Life doesn’t flash before your eyes, when you are about to die.  It trods slowly, with heavy, dragging footsteps through your mind.  The man in the tattered green and khaki uniform made this silent observation as he stood ramrod straight at the foot of the gallows steps.

    “Never has there been a more wretched example of treason then Syfer Locke, and today we make sure he will never betray our kingdom again!”  The Chancellor was still droning out the list and description of Syfer’s crimes, and the condemned man let it recede behind the reverie of his thoughts.

A summer afternoon on the West Portico of the palace.  A chessboard on the table between him and his ward, the young crown prince.  A loaded six shooter beside a small stack of white game pieces.

“I’ve taken both your bishops, your knights, half of your pawns, your queen, and one of your rooks, Syfer.”  the young prince said, beaming.

“The game is not won until you take the king, your Highness.  Remember that,” Syfer replied quietly. “Do you want to concede the game now, or after the two moves when there is no escaping checkmate?”

“Surely, I can find my way out of a trap so sparingly defended, Syfer!  I believe I may win a game against you.”

Syfer raised an eyebrow, then moved a pawn one space forward.  “You may.  You have learned a great deal, and I expect one day you will win.  But, not this game.  Check.”

The prince moved his king from check to the only available square on the board.  With a maddeningly calm expression, Syfer moved his last rook forward.  “Checkmate.”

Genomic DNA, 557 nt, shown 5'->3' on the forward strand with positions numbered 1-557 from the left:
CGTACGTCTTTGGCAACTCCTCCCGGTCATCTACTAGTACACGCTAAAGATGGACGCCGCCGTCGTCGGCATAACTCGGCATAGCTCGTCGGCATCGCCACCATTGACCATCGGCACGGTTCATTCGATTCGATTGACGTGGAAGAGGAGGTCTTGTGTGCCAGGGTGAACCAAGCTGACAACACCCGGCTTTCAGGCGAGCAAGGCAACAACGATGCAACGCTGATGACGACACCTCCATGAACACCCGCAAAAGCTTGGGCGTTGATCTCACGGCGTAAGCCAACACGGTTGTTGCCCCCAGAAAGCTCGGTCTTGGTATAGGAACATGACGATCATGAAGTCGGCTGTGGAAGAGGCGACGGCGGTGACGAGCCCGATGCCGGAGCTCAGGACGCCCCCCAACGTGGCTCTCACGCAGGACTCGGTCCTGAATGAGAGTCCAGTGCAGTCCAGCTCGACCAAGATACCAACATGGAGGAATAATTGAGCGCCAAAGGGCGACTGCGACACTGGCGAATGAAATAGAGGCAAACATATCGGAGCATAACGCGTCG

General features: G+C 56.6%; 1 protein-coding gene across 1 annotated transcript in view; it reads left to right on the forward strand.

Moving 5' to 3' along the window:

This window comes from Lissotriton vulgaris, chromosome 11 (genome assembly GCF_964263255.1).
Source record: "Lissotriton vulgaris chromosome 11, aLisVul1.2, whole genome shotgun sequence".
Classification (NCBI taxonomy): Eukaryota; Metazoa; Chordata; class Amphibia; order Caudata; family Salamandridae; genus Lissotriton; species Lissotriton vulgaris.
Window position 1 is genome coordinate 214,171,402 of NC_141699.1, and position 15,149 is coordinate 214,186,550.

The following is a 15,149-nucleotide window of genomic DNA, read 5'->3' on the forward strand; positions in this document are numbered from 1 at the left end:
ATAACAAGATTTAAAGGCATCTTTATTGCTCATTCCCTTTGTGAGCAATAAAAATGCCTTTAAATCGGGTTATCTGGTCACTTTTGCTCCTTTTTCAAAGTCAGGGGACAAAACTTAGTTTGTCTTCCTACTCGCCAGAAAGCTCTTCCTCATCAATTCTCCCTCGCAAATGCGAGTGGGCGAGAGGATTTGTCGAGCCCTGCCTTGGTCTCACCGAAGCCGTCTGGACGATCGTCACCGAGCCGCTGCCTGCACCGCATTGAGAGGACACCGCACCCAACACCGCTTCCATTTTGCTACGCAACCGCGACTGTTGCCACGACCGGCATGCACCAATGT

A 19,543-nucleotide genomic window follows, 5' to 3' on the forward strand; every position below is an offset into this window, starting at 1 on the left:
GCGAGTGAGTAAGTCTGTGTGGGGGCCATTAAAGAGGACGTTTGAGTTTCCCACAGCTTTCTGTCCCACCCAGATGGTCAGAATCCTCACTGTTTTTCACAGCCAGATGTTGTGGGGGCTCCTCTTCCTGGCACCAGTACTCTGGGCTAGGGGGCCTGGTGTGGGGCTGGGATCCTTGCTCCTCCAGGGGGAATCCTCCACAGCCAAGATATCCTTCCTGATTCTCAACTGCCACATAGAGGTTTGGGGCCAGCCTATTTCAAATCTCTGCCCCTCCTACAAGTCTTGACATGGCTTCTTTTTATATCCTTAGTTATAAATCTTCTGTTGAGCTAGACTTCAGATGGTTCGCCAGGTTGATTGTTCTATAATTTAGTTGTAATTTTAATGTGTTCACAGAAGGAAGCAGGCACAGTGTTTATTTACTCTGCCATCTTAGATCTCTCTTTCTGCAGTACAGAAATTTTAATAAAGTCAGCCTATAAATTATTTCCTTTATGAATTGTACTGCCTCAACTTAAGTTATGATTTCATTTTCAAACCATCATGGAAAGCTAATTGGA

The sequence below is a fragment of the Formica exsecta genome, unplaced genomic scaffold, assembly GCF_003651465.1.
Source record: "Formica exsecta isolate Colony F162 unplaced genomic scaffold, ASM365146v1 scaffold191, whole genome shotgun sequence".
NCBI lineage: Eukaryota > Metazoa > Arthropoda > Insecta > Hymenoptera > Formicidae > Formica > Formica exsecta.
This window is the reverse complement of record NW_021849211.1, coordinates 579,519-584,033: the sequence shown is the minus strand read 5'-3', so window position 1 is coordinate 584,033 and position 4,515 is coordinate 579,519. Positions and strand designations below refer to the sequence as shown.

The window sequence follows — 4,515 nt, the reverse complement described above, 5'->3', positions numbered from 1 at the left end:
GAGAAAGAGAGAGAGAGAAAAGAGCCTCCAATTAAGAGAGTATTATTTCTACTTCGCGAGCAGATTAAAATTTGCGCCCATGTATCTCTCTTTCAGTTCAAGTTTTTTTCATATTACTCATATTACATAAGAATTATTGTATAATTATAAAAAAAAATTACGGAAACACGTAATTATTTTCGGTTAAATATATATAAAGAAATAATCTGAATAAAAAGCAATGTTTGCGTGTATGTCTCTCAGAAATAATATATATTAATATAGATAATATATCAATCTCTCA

“How did you do that?” the prince asked, crossly.

“I keep my eyes open, your Highness.”

    An old memory, ten years gone, since that afternoon, and the assignment as the bodyguard to the heir apparent.  He still had both eyes, back then, instead of the mass of scar tissue under the eye patch over the left side of his face.  And still the memories rolled on, playing out in his mind.  And over and over the bloody last fight interjected, scoring fresh wounds.  His beautiful ship, the corvette Banish Misfortune, going down in flames, a mutinous crew still aboard as Syfer barely escaped after scuttling the airship himself.

A rough hand on his arm interrupted his thoughts.  It was time.  Syfer ascended the short stair to the gallows deck to the rhythm of a slow measured drum beat, his head held high.  The first rotten tomato hit him in the face as the noose was drawn snug around his neck.  The hangman fidgeted a moment as he fussed with Syfer’s position over the trapdoor.  Satisified, the hooded executioner stepped aside to the lever that operated the gallows on the edge of the platform.  The rotted vegetables began to fly in earnest as the roll of the snaredrums increased in tempo.  They were denying him the customary opportunity to speak his last words or a hood over his own head.  Syfer took a deep breath and locked his eyes with the Chancellor, then gave him a slow wink.  The Chancellor visibly flinched, and broke eye contact, looked to the hangman and nodded his signal.